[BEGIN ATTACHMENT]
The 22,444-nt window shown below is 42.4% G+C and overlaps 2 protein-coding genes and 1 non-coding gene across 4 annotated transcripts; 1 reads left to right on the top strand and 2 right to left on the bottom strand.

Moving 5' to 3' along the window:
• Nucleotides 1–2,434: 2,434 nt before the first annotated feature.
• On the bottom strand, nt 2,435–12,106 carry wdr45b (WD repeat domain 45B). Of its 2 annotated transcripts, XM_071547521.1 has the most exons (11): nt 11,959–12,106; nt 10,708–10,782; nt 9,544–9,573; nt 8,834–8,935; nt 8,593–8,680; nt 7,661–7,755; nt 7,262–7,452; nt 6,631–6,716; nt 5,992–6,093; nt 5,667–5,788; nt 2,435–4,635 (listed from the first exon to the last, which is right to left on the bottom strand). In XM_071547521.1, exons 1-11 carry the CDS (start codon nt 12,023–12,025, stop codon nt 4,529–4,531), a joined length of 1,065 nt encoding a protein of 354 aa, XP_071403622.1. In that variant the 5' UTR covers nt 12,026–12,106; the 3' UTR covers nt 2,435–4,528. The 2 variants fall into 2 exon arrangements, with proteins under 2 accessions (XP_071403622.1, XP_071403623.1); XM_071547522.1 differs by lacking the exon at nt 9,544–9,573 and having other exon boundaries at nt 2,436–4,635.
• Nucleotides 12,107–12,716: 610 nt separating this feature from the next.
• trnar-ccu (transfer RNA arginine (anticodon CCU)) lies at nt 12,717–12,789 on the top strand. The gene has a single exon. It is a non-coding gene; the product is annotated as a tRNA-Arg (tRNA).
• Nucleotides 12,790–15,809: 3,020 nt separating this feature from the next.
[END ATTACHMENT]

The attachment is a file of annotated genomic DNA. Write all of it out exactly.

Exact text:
The 22,444-nt window shown below is 42.4% G+C and overlaps 2 protein-coding genes and 1 non-coding gene across 4 annotated transcripts; 1 reads left to right on the top strand and 2 right to left on the bottom strand.

Moving 5' to 3' along the window:
• Nucleotides 1–2,434: 2,434 nt before the first annotated feature.
• On the bottom strand, nt 2,435–12,106 carry wdr45b (WD repeat domain 45B). Of its 2 annotated transcripts, XM_071547521.1 has the most exons (11): nt 11,959–12,106; nt 10,708–10,782; nt 9,544–9,573; nt 8,834–8,935; nt 8,593–8,680; nt 7,661–7,755; nt 7,262–7,452; nt 6,631–6,716; nt 5,992–6,093; nt 5,667–5,788; nt 2,435–4,635 (listed from the first exon to the last, which is right to left on the bottom strand). In XM_071547521.1, exons 1-11 carry the CDS (start codon nt 12,023–12,025, stop codon nt 4,529–4,531), a joined length of 1,065 nt encoding a protein of 354 aa, XP_071403622.1. In that variant the 5' UTR covers nt 12,026–12,106; the 3' UTR covers nt 2,435–4,528. The 2 variants fall into 2 exon arrangements, with proteins under 2 accessions (XP_071403622.1, XP_071403623.1); XM_071547522.1 differs by lacking the exon at nt 9,544–9,573 and having other exon boundaries at nt 2,436–4,635.
• Nucleotides 12,107–12,716: 610 nt separating this feature from the next.
• trnar-ccu (transfer RNA arginine (anticodon CCU)) lies at nt 12,717–12,789 on the top strand. The gene has a single exon. It is a non-coding gene; the product is annotated as a tRNA-Arg (tRNA).
• Nucleotides 12,790–15,809: 3,020 nt separating this feature from the next.